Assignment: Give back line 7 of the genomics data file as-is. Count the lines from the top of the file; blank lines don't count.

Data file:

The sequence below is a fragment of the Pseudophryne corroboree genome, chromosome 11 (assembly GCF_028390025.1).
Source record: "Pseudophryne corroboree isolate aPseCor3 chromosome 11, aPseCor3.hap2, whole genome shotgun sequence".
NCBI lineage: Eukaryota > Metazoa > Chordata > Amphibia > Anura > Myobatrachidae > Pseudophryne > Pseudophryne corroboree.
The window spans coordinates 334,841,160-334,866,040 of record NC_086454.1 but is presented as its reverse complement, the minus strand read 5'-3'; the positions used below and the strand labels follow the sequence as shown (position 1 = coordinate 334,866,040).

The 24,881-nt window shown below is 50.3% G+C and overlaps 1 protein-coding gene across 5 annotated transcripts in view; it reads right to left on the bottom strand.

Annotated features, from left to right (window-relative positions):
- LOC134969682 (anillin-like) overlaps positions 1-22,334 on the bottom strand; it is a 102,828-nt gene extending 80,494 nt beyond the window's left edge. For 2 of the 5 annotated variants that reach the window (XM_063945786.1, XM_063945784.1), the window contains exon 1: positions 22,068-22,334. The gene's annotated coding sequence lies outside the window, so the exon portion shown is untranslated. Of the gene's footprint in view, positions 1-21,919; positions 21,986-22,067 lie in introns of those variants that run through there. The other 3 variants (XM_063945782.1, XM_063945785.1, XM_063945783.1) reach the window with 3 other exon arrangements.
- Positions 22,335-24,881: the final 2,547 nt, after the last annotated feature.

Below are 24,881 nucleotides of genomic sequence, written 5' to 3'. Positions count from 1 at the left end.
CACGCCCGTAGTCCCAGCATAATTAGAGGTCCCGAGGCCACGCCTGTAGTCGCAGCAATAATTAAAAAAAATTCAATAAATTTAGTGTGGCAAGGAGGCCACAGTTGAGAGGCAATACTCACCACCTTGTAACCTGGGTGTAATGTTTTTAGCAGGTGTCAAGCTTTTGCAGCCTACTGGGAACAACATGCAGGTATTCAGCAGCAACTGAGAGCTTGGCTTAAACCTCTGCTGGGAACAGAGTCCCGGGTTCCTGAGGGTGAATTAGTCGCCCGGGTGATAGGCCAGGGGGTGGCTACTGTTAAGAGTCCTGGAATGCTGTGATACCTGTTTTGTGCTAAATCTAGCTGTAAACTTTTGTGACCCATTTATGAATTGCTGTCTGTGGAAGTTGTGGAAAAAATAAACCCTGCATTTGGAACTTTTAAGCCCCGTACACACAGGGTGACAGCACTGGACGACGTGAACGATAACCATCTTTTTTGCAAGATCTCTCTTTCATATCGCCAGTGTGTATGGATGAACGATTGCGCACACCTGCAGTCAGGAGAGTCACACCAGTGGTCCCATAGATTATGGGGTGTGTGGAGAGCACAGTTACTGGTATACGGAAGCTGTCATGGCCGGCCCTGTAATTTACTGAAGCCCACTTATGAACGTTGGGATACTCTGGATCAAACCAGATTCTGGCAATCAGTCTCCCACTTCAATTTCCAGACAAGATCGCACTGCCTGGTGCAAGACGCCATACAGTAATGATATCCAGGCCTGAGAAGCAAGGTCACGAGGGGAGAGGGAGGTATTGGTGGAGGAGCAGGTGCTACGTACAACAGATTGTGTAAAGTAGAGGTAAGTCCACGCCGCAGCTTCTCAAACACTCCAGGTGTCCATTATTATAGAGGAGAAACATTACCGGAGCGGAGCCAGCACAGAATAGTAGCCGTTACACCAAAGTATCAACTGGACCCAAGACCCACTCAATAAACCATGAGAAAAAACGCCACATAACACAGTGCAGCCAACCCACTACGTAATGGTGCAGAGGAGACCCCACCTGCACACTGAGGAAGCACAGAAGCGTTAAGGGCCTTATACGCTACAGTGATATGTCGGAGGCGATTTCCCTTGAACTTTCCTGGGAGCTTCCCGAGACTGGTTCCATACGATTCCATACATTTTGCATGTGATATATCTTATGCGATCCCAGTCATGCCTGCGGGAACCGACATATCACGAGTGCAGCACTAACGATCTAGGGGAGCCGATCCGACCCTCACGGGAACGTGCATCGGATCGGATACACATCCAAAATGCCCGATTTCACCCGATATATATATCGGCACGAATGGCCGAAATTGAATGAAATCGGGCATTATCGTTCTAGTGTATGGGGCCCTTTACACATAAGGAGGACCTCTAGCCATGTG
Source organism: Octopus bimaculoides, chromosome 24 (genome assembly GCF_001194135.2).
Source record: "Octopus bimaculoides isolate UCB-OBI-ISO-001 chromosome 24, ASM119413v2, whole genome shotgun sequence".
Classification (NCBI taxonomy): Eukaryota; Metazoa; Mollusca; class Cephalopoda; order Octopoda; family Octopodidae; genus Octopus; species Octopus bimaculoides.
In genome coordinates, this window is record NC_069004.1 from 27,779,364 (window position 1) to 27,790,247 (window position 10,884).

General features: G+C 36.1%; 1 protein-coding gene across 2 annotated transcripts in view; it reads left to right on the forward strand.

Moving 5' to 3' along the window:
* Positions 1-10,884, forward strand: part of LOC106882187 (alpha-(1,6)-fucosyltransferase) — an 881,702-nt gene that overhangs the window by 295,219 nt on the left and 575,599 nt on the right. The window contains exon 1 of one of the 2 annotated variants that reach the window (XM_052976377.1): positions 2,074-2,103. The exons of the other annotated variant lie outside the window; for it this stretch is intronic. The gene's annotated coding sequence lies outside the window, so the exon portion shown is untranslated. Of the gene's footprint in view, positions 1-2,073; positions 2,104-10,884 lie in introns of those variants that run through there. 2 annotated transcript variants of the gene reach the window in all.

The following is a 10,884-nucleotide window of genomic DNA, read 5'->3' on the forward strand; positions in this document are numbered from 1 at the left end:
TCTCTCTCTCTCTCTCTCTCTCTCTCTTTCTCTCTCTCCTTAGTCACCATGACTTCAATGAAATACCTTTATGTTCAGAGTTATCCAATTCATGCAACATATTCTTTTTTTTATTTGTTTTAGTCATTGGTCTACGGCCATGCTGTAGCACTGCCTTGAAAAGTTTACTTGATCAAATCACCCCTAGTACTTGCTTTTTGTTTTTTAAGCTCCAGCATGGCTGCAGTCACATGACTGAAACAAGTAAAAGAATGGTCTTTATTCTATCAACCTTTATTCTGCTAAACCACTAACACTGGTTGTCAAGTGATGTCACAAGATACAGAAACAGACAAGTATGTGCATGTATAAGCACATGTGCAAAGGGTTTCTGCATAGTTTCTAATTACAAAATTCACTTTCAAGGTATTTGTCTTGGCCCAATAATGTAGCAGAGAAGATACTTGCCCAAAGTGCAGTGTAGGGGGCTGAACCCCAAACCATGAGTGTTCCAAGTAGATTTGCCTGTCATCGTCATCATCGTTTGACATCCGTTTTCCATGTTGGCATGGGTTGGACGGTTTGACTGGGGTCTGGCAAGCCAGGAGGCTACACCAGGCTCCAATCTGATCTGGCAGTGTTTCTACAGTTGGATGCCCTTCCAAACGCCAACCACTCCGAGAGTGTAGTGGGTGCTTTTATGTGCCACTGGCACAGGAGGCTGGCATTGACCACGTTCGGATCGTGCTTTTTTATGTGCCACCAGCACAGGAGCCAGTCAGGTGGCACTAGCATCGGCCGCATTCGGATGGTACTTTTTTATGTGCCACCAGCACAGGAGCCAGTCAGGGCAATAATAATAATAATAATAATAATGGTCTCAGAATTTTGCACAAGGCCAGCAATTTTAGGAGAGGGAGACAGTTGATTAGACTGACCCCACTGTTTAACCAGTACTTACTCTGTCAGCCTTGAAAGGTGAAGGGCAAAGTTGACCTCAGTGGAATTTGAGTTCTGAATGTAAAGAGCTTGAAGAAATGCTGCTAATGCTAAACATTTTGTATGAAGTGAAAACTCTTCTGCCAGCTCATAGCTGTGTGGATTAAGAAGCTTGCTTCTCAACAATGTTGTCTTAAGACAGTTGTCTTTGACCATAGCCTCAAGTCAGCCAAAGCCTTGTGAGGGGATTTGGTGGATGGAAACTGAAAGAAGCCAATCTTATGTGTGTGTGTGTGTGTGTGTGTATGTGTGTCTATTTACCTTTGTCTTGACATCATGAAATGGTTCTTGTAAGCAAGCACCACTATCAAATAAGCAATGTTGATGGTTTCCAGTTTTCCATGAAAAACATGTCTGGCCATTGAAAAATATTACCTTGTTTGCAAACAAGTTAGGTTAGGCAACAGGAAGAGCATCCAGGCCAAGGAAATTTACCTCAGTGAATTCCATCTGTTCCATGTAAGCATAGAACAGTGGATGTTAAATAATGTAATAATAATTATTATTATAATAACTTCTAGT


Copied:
- LOC134969682 (anillin-like) overlaps positions 1-22,334 on the bottom strand; it is a 102,828-nt gene extending 80,494 nt beyond the window's left edge. For 2 of the 5 annotated variants that reach the window (XM_063945786.1, XM_063945784.1), the window contains exon 1: positions 22,068-22,334. The gene's annotated coding sequence lies outside the window, so the exon portion shown is untranslated. Of the gene's footprint in view, positions 1-21,919; positions 21,986-22,067 lie in introns of those variants that run through there. The other 3 variants (XM_063945782.1, XM_063945785.1, XM_063945783.1) reach the window with 3 other exon arrangements.